Review: The Light in the Ruins

Title: The Light in the Ruins Image

Author: Chris Bohjalian

Rating: ★★★

Provided Synopsis: 1943: Tucked away in the idyllic hills south of Florence, the Rosatis, an Italian family of noble lineage, believe that the walls of their ancient villa will keep them safe from the war raging across Europe. Eighteen-year-old Cristina spends her days swimming in the pool, playing with her young niece and nephew, and wandering aimlessly amid the estate’s gardens and olive groves. But when two soldiers, a German and an Italian, arrive at the villa asking to see an ancient Etruscan burial site, the Rosatis’ bucolic tranquility is shattered. A young German lieutenant begins to court Cristina, the Nazis descend upon the estate demanding hospitality, and what was once their sanctuary becomes their prison.

1955: Serafina Bettini, an investigator with the Florence police department, has her own demons. A beautiful woman, Serafina carefully hides her scars along with her haunting memories of the war. But when she is assigned to a gruesome new case—a serial killer targeting the Rosatis, murdering the remnants of the family one-by-one in cold blood—Serafina finds herself digging into a past that involves both the victims and her own tragic history.

Set against an exquisitely rendered Italian countryside, The Light in the Ruins unveils a breathtaking story of moral paradox, human frailty, and the mysterious ways of the heart.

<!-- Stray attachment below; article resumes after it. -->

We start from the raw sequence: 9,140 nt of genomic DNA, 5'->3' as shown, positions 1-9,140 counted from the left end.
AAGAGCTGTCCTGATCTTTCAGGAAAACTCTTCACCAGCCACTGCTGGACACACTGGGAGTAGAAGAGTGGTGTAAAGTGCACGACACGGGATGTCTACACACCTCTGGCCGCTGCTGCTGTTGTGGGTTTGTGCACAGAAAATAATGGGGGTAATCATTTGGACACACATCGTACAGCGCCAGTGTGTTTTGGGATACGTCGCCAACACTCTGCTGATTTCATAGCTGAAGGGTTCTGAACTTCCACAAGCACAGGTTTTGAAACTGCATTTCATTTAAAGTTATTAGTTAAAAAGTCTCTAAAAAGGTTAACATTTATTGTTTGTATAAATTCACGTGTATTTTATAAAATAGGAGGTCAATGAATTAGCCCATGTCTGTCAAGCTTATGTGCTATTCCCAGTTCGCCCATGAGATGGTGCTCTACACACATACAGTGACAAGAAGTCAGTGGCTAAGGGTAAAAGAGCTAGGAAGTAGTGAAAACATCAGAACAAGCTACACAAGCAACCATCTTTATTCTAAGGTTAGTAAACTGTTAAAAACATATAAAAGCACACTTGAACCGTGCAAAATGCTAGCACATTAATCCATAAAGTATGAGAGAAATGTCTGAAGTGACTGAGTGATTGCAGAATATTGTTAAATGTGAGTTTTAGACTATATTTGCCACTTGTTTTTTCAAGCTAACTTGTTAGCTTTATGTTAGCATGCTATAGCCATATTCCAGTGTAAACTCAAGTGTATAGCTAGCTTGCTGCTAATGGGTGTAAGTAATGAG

Review: One can surmise from the synopsis of the book that there will be a murder mystery, however I believe the greater strength of The Light in the Ruins is the exploration of the scars (both physical and emotional) left in the wake of war.

Set in the time period of the German occupation of Italy during World War II, this story was realistically violent. The author does not shy away from the cruelty of people; instead, he does a wonderful job with the explanation of why people make the choices they do. All of the actions of the characters seem to fall within the morally ambiguous zone, for what is viewed as traitorous by one character is received in a more forgiving light by another character. The overarching message that I received from this book is that you can never justify or nullify the actions of another until you take a walk in their shoes. For example, the killer of the Rosati family has a vendetta against them due to what occurred during the war. What the killer does not see, or refuses to see, is the pain and suffering that led up to a choice being made which altered the lives of everyone involved.

In my opinion, Serafina was the most interesting character of the story. She has been left deformed with burns from the war and the absence of memory about what happened to her. As a detective on the case, she is forced to remember what happened to her as it relates to the murders of the Rosatis. With the alternating time period, the reader is able to follow what exactly happened during the war along with the progression of the revenge plot against the family. It is stirring reading, but I would never go as far as to call it climatic. By including the narrative voice from the killer throughout the story, the author simultaneously detracts from the shock of his revelation. Or maybe I just felt this was the case since I read far too many murder mysteries…

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